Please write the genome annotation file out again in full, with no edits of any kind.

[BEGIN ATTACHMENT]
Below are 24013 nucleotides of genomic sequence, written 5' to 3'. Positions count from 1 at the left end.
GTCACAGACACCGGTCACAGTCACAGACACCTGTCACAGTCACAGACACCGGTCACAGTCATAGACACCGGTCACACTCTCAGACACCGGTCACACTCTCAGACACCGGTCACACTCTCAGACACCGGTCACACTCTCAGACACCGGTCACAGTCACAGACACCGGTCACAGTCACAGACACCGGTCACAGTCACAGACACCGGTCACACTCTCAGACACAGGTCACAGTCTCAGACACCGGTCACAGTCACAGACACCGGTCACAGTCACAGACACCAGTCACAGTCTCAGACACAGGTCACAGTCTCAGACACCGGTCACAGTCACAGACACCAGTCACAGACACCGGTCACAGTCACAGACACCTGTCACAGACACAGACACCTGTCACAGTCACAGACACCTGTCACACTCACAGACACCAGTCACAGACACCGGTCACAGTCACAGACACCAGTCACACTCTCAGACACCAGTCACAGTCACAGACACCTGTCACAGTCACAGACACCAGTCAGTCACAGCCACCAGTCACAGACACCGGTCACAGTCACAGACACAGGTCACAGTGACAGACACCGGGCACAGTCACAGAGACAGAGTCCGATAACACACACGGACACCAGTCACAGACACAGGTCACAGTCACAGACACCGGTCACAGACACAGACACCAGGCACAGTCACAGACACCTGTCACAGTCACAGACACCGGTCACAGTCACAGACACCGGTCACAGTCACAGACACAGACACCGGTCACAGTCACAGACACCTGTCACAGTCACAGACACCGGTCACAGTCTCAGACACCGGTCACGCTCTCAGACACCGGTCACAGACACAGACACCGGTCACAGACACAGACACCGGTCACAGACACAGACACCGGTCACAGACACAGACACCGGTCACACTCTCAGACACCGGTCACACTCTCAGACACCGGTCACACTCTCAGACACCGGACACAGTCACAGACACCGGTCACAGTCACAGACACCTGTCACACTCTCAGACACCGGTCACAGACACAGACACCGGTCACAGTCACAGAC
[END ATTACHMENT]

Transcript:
Below are 24013 nucleotides of genomic sequence, written 5' to 3'. Positions count from 1 at the left end.
GTCACAGACACCGGTCACAGTCACAGACACCTGTCACAGTCACAGACACCGGTCACAGTCATAGACACCGGTCACACTCTCAGACACCGGTCACACTCTCAGACACCGGTCACACTCTCAGACACCGGTCACACTCTCAGACACCGGTCACAGTCACAGACACCGGTCACAGTCACAGACACCGGTCACAGTCACAGACACCGGTCACACTCTCAGACACAGGTCACAGTCTCAGACACCGGTCACAGTCACAGACACCGGTCACAGTCACAGACACCAGTCACAGTCTCAGACACAGGTCACAGTCTCAGACACCGGTCACAGTCACAGACACCAGTCACAGACACCGGTCACAGTCACAGACACCTGTCACAGACACAGACACCTGTCACAGTCACAGACACCTGTCACACTCACAGACACCAGTCACAGACACCGGTCACAGTCACAGACACCAGTCACACTCTCAGACACCAGTCACAGTCACAGACACCTGTCACAGTCACAGACACCAGTCAGTCACAGCCACCAGTCACAGACACCGGTCACAGTCACAGACACAGGTCACAGTGACAGACACCGGGCACAGTCACAGAGACAGAGTCCGATAACACACACGGACACCAGTCACAGACACAGGTCACAGTCACAGACACCGGTCACAGACACAGACACCAGGCACAGTCACAGACACCTGTCACAGTCACAGACACCGGTCACAGTCACAGACACCGGTCACAGTCACAGACACAGACACCGGTCACAGTCACAGACACCTGTCACAGTCACAGACACCGGTCACAGTCTCAGACACCGGTCACGCTCTCAGACACCGGTCACAGACACAGACACCGGTCACAGACACAGACACCGGTCACAGACACAGACACCGGTCACAGACACAGACACCGGTCACACTCTCAGACACCGGTCACACTCTCAGACACCGGTCACACTCTCAGACACCGGACACAGTCACAGACACCGGTCACAGTCACAGACACCTGTCACACTCTCAGACACCGGTCACAGACACAGACACCGGTCACAGTCACAGAC